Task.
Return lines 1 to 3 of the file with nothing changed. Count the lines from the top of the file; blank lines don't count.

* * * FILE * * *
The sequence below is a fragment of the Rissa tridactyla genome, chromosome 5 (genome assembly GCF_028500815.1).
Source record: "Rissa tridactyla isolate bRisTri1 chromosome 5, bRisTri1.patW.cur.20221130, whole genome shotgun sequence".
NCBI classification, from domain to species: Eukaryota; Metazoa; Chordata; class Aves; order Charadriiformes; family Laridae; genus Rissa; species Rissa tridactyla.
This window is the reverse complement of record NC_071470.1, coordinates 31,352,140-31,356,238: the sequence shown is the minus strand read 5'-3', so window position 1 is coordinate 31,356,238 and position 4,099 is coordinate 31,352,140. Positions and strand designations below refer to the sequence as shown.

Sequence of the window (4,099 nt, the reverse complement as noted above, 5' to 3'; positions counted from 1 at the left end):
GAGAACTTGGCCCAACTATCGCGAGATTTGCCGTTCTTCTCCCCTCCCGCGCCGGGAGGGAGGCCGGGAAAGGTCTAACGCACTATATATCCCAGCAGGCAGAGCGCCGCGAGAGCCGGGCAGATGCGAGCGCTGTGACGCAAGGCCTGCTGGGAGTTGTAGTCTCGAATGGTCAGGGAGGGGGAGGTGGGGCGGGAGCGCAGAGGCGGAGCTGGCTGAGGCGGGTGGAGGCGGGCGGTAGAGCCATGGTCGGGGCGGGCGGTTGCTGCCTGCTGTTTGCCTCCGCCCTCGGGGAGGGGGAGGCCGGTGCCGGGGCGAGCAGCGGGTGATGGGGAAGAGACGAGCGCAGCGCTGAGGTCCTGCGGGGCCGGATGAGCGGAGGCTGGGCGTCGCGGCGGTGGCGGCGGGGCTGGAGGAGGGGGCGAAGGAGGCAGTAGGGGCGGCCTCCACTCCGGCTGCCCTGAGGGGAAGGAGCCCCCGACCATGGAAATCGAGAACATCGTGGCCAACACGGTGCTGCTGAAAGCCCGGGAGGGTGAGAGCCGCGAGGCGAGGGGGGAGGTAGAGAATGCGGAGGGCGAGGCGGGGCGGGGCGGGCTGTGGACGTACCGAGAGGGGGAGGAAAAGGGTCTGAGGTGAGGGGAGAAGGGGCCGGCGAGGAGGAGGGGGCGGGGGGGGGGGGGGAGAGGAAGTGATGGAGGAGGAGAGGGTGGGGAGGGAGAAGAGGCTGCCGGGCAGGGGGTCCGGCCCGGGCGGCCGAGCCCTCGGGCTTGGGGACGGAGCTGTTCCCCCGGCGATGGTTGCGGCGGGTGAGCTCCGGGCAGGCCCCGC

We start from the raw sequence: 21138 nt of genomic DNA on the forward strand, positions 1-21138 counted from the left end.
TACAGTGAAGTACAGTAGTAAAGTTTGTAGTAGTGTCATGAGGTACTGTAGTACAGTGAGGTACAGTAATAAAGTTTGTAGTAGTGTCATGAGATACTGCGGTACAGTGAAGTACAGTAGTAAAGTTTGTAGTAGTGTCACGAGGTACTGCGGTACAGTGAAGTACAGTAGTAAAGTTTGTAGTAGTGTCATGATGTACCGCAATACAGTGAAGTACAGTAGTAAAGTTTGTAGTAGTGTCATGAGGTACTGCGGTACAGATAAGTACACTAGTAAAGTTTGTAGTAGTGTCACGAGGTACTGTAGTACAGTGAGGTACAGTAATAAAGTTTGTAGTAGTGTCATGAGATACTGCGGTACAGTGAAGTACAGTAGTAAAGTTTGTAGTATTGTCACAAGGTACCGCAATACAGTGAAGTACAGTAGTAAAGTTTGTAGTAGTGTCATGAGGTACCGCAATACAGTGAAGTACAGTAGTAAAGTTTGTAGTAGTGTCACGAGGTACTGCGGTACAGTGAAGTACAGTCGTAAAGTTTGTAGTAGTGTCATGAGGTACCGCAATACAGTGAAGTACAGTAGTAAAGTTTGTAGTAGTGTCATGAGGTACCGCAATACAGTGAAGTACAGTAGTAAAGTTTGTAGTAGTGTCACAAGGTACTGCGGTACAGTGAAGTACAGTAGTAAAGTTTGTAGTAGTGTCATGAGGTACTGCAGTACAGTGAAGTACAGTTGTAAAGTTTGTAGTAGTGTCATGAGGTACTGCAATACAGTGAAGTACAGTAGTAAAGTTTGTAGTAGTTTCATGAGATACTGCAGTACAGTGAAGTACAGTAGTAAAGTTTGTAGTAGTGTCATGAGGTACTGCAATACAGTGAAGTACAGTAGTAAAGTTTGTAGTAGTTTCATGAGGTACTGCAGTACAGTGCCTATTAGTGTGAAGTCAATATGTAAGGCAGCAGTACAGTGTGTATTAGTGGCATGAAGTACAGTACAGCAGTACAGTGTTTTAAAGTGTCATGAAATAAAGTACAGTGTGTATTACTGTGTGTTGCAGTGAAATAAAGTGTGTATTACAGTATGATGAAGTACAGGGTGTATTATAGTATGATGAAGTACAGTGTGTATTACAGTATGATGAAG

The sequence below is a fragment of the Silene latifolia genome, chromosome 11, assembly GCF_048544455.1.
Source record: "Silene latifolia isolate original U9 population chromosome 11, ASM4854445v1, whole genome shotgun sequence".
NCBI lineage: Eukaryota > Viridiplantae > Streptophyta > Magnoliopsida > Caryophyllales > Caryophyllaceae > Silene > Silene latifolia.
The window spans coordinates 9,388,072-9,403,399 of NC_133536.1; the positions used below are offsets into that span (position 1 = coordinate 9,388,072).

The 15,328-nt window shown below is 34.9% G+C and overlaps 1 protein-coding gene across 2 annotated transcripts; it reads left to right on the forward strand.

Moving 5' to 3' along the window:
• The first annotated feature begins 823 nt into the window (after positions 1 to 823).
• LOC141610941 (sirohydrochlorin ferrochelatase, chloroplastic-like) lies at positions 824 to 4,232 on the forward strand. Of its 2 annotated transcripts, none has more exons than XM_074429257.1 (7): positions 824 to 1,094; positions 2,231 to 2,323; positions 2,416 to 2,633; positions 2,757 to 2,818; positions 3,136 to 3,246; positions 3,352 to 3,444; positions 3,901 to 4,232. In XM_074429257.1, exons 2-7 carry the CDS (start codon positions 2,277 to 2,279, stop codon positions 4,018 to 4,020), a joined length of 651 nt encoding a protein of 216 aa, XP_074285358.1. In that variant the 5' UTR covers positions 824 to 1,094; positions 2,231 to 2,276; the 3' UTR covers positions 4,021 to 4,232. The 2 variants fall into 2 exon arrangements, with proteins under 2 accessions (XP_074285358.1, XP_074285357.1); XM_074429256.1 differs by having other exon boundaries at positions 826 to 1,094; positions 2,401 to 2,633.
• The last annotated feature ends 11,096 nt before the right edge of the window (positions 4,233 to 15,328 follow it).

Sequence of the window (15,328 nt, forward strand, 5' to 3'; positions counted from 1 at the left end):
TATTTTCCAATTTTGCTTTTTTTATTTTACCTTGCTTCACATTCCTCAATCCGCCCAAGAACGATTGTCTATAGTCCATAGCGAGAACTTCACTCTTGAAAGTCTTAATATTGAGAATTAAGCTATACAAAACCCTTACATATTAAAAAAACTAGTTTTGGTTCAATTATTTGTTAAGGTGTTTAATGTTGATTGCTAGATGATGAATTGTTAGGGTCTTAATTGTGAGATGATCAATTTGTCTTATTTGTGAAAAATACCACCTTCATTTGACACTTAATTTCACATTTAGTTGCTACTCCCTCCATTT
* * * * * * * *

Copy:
The sequence below is a fragment of the Rissa tridactyla genome, chromosome 5 (genome assembly GCF_028500815.1).
Source record: "Rissa tridactyla isolate bRisTri1 chromosome 5, bRisTri1.patW.cur.20221130, whole genome shotgun sequence".
NCBI classification, from domain to species: Eukaryota; Metazoa; Chordata; class Aves; order Charadriiformes; family Laridae; genus Rissa; species Rissa tridactyla.